The Chronicles of Narnia are famous for, among other things, incorporating many of C.S. Lewis’s Christian beliefs. But did it inspire its readers to be more religious? Are there fans of fantasy and science fiction who look to their favorite works in times of crisis or to inspire their faith (or, possibly, lack there of)? What works of literature have people in fandom, whether Christian, Wiccan, Jewish, Muslim, Hindu, agnostic, or none (or all) of the above, found formative to their beliefs?
Erik Amundsen (m), Max GladstoneKate KaynakDaniel José OlderSuzanne Reynolds-Alpert

7:00 PM – So You Think You Can Write a Fight? — Literature, Panel — 1hr 15min — Griffin (3E)

Come find out how viable your fight scene really is. An experienced panel of talented authors, martial artists, and maybe one hapless would-be victim will take your quick fight scene and act it out while our esteemed panelists help you work out the physical and literary kinks. Please no epic wave battles.
Stephen R BalzacKeith R. A. DeCandidoGenevieve Iseult Eldredge (m), Max GladstoneNicole L. MannMichael McAfeeMark Millman

 Monday, Jan 20, 10:00 AM — This Book Looks Nothing Like My Ren Faire! — Literature, Panel — 1hr 15min — Adams (3W)

Especially since the success of Tolkien’s Middle-earth, a large number of secondary world fantasy series have been set in worlds that greatly resemble pre-industrial Western Europe. Many fantasy novelists are now creating worlds that draw inspiration from other global cultures. This panel will discuss works by writers such as Nnedi Okorafor, Saladin Ahmed, N.K. Jemisin, and David Anthony Durham and why these non-Western settings are so important.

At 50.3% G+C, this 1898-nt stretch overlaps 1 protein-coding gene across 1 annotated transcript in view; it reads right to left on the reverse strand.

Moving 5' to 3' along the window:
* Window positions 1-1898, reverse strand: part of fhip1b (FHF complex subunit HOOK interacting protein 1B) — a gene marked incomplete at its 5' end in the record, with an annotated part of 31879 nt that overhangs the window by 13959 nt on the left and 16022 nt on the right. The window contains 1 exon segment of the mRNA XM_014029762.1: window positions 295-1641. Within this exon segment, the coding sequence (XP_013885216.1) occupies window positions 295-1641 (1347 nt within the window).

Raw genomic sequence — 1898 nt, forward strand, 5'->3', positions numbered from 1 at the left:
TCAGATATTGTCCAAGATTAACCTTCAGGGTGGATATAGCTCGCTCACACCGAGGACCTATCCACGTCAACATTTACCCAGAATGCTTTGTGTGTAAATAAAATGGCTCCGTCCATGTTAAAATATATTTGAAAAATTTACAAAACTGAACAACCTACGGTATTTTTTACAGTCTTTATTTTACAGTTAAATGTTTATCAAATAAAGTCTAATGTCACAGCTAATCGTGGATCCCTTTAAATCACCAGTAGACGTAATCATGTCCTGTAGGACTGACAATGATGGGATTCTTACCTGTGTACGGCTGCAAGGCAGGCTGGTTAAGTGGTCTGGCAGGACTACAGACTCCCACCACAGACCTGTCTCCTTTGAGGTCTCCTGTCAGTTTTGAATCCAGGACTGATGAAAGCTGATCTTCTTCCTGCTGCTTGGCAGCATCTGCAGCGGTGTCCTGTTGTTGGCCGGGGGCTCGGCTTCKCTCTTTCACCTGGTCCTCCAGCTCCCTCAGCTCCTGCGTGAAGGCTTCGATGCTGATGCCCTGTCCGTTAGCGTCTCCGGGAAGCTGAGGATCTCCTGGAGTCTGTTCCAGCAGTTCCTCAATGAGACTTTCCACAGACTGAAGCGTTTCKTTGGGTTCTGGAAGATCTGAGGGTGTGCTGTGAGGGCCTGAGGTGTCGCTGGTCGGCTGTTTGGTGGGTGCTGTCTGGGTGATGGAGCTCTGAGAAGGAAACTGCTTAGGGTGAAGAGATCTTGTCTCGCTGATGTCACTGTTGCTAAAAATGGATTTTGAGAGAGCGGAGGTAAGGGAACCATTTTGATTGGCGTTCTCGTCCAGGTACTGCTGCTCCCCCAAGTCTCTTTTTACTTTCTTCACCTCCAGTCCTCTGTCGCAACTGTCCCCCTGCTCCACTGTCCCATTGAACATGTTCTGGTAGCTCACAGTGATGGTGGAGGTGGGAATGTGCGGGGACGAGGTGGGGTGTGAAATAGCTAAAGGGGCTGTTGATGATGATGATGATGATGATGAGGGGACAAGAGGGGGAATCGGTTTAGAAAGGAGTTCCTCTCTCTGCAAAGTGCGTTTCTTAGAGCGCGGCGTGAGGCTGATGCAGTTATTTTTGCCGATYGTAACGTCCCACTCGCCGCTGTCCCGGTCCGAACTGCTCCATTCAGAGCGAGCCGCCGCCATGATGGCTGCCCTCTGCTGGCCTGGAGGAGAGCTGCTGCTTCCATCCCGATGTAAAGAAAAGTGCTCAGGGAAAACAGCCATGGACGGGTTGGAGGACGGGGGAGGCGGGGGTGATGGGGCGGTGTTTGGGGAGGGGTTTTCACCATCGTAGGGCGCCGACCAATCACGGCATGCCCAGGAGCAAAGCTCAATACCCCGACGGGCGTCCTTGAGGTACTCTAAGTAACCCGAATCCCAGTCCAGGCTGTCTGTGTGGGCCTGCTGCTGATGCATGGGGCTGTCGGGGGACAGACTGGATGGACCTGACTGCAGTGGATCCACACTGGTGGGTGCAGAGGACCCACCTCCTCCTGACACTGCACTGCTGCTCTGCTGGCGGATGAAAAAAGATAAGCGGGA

Vikki Ciaffone (m), Max GladstoneNisi ShawlBrian Staveley

 11:30 AM — Stick with It! Complex, Rewarding Literature — Literature, Panel — 1hr 15min — Burroughs (3E)

Most of the time, the SF we read is easy enough to get through; however, at times, we’ve picked up or been recommended a work of SF only to find it more than we bargained for. Not a tedious read, but rather an epic journey, fraught with trials and tribulations yet eminently Worth It. What favorite works of the panelists’ are difficult to get through, but ultimately worth the read? How does one make the reading of one of these diamonds more feasible without losing any of the effect?
Lila Garrott (m), Greer GilmanMax GladstoneDennis McCunneySonya Taaffe

 Whereupon I then collapse in a heap of jelly.  But it should be fun!

4 Responses to “Awards Season, and Arisia Schedule!”

  1. Jon Rosebaugh (@inklesspen)

    Wow, I wish I could make it to some of those panels! My personal opinion is that just as NGE is a response to the decades of giant robot shows that came before it (only a few of which ever made it to the US), Rebuild is a response _to NGE_. Dunno if that makes sense to anyone other than me, though.

    • max

      No, that makes perfect sense—in fact it’s what I plan to say at the panel. I feel like the Rebuilds are more of a response to NGE fandom, especially since 3.0 totally breaks (a) the notion of redoing artwork to make it “just like I wanted” and (b) the claim that “everything would be great if Shinji were just more proactive!.”

      For anime responses to the *themes* of NGE, though, I don’t think we need to look further than FLCL.

  2. Adam Strong-Morse